"The chart shows that consumers’ confidence is consistent with only a slight moderation in year-over-year growth in retail sales volumes to about 2% over the coming months," says Pantheon's Tombs.
Above: Pantheon Macroeconomics chart showing Gfk consumer confidence correlation with retail sales.
Markets are hopeful President Donald Trump will reach a 'phase one deal' to end the trade war with China while Prime Minister Boris Johnson's brexit proposal and a looming general election have all-but binned the threat of a 'no deal' Brexit in the near future. However, risks still abound on the domestic as well as international fronts and are clouding the Bank of England interest rate outlook. The bank seemed less sure last week of its oft-repeated belief that Bank Rate will need to rise in the years ahead.
October's 'phase one deal' to end the U.S.-China trade war no longer seems to be the sure thing it was billed as by President Donald Trump at the time and the UK is hurtling toward a December 12 general election that is tipped by pollsters to return a Conservative Party majority government, but which could yet produce either another hung parliament or an anti-Brexit coalition government.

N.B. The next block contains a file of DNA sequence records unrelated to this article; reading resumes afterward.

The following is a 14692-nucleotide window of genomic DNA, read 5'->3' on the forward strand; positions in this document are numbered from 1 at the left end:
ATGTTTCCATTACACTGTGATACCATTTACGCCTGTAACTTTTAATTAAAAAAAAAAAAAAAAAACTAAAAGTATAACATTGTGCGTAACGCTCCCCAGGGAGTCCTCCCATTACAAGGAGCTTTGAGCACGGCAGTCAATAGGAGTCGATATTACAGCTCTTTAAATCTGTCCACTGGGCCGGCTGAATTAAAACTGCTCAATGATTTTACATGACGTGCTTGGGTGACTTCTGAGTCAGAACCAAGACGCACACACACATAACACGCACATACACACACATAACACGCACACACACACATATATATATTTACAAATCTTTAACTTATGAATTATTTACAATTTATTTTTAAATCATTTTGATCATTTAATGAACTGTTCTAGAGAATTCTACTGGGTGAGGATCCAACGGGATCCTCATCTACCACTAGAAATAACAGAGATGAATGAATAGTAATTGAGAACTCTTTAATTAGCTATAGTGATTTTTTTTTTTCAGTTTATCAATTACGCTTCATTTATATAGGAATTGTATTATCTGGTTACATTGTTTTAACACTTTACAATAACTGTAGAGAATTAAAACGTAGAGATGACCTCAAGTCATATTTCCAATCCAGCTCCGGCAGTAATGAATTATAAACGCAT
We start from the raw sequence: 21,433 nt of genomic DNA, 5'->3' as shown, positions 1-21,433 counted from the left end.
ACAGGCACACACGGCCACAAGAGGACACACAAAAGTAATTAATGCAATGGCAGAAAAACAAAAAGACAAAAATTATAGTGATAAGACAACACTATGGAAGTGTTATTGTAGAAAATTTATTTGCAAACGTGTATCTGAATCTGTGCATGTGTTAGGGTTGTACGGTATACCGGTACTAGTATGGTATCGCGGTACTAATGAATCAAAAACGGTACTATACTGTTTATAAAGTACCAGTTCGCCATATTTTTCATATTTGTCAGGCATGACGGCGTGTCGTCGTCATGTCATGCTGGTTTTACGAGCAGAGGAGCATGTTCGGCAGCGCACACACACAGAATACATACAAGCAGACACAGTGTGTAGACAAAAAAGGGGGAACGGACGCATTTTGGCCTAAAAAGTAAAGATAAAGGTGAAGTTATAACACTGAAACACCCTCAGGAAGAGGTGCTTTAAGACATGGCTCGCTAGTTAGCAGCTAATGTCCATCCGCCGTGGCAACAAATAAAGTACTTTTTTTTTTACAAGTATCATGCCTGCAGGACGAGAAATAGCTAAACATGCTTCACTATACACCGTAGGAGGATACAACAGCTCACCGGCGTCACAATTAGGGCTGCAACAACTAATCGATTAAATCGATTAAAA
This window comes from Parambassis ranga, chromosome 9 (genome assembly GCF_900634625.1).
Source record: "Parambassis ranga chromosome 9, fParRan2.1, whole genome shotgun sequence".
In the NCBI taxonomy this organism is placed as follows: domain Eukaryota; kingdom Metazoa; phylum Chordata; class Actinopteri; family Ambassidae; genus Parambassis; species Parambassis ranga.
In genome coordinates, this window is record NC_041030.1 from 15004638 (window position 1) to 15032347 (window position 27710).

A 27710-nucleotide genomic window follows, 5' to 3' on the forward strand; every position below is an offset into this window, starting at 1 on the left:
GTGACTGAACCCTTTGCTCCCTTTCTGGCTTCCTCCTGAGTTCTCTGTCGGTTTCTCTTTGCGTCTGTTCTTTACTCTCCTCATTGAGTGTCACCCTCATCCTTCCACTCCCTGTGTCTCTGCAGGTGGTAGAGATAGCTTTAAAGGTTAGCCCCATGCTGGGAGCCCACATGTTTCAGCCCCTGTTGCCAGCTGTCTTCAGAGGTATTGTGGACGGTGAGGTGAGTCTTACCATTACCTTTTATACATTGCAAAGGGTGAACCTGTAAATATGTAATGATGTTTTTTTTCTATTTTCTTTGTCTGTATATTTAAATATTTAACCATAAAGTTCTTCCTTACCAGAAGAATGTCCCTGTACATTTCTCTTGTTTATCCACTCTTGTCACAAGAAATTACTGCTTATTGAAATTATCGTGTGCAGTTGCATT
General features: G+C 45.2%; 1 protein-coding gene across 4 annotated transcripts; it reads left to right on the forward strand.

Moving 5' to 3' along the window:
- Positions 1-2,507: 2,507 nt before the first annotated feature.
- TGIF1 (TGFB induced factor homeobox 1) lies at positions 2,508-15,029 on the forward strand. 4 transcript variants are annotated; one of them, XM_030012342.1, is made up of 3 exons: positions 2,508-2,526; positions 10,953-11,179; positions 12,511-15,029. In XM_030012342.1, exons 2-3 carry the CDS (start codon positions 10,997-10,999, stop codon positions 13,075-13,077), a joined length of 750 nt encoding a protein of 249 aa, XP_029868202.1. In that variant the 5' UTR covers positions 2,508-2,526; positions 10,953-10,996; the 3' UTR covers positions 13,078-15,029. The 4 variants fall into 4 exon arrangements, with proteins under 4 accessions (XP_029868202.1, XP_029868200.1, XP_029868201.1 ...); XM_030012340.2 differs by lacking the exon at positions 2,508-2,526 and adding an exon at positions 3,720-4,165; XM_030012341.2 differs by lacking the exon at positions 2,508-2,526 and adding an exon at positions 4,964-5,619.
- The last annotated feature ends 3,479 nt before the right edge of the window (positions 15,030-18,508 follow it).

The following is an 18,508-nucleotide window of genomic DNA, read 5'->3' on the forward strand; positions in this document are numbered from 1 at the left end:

"Tax and benefit changes next year likely will be positive, regardless of which party wins the upcoming election. Households’ saving rate should stabilise too, having risen over the last two years, if some clarity emerges on the Brexit front. Accordingly, we still think that households can be relied upon to keep GDP rising at close to its trend rate over the coming quarters," says Pantheon's Tombs.
A Conservative majority might offer some scope for the country to move beyond the paralysis wrought on it by a government that was unable to deliver on its manifesto commitments and by infighting as well as anti-Brexit maneuvering among MPs in parliament.
Another hung parliament would offer markets and the economy the prospect of five more years of the same old paralysis while an anti-Brexit coalition elevated to power by the first-past the post electoral system would see the Brexit saga and its resulting uncertainty threaten to roll on for more than another five years.
Capital Economics says the uncertainty thrown up by repeated delays to the UK's exit from the EU has damaged the economy and that further dithering on the path ahead will simply beget even slower growth. It forecasts a Bank of England interest rate cut to 0.5% in the second quarter of next year if the UK's EU exit is delayed any further.